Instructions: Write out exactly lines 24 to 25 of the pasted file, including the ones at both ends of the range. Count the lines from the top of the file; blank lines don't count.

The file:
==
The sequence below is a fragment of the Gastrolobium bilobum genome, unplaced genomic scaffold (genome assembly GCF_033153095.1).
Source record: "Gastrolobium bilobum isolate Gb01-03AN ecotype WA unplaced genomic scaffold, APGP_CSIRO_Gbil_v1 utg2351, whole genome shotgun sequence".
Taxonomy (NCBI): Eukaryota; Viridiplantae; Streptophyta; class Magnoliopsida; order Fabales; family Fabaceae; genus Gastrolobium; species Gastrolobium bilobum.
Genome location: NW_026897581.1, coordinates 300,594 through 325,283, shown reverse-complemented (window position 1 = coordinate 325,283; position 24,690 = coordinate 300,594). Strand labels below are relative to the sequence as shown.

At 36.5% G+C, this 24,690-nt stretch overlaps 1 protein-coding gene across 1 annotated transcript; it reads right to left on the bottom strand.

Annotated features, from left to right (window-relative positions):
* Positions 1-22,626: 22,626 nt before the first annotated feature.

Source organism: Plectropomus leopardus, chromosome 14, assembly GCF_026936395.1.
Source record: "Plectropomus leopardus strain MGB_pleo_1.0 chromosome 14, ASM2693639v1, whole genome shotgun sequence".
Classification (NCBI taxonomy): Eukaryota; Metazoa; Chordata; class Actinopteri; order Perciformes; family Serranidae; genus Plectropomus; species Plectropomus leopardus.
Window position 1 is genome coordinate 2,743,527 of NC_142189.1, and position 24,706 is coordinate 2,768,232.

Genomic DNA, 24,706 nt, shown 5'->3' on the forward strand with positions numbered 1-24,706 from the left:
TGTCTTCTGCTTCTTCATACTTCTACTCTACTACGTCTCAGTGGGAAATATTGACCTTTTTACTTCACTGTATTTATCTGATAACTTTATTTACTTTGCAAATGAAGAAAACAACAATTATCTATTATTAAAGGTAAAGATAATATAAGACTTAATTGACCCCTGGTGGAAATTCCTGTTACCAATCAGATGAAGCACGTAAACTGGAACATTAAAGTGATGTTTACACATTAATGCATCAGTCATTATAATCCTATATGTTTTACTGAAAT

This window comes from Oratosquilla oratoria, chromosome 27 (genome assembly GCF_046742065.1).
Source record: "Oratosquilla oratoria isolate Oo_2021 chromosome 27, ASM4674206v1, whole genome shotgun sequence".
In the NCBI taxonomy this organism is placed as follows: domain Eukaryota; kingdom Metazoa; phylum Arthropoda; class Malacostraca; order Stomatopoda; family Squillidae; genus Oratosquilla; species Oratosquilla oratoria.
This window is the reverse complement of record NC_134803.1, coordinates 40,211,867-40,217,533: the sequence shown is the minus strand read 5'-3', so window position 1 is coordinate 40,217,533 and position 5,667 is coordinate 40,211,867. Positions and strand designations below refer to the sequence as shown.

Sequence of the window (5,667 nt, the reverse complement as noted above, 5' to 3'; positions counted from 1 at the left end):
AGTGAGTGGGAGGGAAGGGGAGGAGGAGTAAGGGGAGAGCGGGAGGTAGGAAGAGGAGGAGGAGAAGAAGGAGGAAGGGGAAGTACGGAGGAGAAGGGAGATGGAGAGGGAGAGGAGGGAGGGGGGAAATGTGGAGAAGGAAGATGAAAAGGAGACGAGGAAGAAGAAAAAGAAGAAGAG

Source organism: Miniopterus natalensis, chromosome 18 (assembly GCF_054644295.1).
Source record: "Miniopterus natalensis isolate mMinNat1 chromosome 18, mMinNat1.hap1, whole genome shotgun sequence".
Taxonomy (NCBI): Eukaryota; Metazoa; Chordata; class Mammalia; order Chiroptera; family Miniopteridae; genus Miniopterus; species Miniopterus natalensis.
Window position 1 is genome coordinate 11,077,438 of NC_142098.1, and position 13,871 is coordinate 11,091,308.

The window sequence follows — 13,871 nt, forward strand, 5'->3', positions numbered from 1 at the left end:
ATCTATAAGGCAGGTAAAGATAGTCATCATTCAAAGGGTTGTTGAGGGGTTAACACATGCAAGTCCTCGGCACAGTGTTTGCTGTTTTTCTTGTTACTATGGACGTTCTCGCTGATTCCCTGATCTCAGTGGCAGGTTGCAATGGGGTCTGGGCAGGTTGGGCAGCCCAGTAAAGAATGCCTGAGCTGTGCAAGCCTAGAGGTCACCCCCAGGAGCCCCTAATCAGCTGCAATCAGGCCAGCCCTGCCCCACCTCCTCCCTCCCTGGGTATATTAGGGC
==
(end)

The window sequence follows — 13,871 nt, forward strand, 5'->3', positions numbered from 1 at the left end:
ATCTATAAGGCAGGTAAAGATAGTCATCATTCAAAGGGTTGTTGAGGGGTTAACACATGCAAGTCCTCGGCACAGTGTTTGCTGTTTTTCTTGTTACTATGGACGTTCTCGCTGATTCCCTGATCTCAGTGGCAGGTTGCAATGGGGTCTGGGCAGGTTGGGCAGCCCAGTAAAGAATGCCTGAGCTGTGCAAGCCTAGAGGTCACCCCCAGGAGCCCCTAATCAGCTGCAATCAGGCCAGCCCTGCCCCACCTCCTCCCTCCCTGGGTATATTAGGGC